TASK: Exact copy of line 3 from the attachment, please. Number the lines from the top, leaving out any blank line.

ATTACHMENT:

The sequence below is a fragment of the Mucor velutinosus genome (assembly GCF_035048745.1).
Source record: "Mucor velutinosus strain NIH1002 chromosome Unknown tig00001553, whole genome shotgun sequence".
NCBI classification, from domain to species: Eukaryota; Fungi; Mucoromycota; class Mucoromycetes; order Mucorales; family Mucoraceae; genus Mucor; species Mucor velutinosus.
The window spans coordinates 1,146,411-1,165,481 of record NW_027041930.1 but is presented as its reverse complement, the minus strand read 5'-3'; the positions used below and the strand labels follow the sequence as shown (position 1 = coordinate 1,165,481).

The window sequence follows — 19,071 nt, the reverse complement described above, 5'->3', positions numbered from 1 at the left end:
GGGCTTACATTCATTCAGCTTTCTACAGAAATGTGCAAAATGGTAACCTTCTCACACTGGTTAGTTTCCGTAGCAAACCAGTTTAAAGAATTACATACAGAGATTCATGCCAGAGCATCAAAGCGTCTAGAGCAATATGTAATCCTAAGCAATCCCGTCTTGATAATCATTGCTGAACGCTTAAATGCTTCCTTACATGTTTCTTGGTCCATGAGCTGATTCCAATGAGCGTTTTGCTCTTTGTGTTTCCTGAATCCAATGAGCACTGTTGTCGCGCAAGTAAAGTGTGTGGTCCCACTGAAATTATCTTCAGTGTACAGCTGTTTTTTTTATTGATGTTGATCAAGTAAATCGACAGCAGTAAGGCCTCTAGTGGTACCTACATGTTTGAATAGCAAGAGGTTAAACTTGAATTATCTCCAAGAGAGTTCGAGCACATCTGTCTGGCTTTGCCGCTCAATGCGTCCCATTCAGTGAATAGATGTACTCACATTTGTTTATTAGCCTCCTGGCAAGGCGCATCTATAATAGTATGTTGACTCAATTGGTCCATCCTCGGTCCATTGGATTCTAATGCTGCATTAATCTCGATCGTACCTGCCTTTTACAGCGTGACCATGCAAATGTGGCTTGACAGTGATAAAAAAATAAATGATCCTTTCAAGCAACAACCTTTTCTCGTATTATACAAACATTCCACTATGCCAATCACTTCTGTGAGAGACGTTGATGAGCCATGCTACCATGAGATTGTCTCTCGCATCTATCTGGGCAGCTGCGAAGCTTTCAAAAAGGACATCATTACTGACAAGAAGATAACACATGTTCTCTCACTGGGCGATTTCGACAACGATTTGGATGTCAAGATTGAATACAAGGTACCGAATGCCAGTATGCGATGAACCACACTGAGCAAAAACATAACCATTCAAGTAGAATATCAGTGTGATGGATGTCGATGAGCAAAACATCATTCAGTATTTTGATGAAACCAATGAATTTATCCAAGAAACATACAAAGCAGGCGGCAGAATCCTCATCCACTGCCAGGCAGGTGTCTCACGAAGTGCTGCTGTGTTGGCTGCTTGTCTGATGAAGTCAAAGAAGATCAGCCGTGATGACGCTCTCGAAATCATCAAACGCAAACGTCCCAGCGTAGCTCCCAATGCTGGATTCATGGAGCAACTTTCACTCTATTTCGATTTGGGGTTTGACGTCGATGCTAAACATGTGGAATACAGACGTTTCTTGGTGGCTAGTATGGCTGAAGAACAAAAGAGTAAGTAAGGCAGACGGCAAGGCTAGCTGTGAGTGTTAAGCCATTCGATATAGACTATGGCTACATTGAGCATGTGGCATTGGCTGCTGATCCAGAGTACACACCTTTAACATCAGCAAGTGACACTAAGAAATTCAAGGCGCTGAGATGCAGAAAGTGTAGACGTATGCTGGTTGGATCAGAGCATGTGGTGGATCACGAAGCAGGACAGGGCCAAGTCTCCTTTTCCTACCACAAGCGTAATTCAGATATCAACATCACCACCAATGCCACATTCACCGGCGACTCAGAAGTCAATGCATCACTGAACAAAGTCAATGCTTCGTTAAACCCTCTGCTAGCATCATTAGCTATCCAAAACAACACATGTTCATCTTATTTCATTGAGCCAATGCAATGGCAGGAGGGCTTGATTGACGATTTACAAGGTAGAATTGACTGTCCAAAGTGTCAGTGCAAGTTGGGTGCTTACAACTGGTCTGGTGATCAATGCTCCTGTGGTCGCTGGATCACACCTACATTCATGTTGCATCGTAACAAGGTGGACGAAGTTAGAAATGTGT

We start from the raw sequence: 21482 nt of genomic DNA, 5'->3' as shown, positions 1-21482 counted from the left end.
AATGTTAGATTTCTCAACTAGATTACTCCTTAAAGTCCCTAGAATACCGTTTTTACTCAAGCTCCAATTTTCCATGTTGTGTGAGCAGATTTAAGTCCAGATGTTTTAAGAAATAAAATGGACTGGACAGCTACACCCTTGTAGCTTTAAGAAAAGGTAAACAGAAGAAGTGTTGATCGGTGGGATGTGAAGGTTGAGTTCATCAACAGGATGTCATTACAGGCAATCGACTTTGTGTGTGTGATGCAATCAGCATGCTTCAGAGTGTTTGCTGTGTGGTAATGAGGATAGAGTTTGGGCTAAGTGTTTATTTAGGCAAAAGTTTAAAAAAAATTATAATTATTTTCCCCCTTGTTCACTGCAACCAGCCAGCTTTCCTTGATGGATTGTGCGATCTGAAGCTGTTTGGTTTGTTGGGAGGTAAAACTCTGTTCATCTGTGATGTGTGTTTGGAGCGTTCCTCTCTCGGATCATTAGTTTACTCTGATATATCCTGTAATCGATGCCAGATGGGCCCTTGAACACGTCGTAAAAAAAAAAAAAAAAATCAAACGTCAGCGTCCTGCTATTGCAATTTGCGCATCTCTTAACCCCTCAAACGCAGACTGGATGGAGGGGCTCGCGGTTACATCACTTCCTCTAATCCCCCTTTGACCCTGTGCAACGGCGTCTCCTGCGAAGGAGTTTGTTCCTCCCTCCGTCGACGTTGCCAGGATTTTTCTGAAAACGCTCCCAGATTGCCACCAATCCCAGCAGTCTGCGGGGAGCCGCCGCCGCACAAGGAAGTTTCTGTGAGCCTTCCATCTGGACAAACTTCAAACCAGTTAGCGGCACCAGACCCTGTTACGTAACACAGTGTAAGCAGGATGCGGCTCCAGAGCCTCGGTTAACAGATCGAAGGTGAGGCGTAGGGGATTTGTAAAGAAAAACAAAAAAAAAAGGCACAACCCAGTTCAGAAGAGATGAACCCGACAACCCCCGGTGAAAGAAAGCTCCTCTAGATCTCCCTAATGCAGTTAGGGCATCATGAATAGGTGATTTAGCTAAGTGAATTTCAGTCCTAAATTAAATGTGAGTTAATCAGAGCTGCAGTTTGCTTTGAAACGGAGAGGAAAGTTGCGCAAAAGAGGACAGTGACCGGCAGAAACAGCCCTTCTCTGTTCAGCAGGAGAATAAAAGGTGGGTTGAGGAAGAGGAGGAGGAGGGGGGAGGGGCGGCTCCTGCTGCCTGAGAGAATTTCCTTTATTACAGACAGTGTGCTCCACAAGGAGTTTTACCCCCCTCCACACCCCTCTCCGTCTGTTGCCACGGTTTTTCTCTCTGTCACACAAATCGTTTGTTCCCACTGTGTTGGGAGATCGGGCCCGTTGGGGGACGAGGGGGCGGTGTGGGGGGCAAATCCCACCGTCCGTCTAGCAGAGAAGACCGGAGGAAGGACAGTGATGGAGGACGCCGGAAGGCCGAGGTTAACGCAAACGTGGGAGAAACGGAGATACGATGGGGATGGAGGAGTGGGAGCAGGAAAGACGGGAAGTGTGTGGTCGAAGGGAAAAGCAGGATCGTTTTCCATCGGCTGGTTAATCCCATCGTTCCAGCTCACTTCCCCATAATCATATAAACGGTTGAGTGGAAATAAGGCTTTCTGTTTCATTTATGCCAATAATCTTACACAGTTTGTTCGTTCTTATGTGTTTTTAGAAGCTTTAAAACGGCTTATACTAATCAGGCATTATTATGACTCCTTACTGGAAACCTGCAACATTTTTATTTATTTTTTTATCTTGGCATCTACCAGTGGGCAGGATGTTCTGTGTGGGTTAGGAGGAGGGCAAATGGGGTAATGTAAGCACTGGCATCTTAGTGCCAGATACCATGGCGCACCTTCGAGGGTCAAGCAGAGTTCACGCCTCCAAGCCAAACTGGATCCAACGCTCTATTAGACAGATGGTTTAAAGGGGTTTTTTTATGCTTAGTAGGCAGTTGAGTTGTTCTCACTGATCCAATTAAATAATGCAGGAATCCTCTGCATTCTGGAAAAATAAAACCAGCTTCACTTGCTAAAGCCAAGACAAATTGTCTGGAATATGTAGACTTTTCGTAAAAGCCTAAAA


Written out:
NCBI classification, from domain to species: Eukaryota; Fungi; Mucoromycota; class Mucoromycetes; order Mucorales; family Mucoraceae; genus Mucor; species Mucor velutinosus.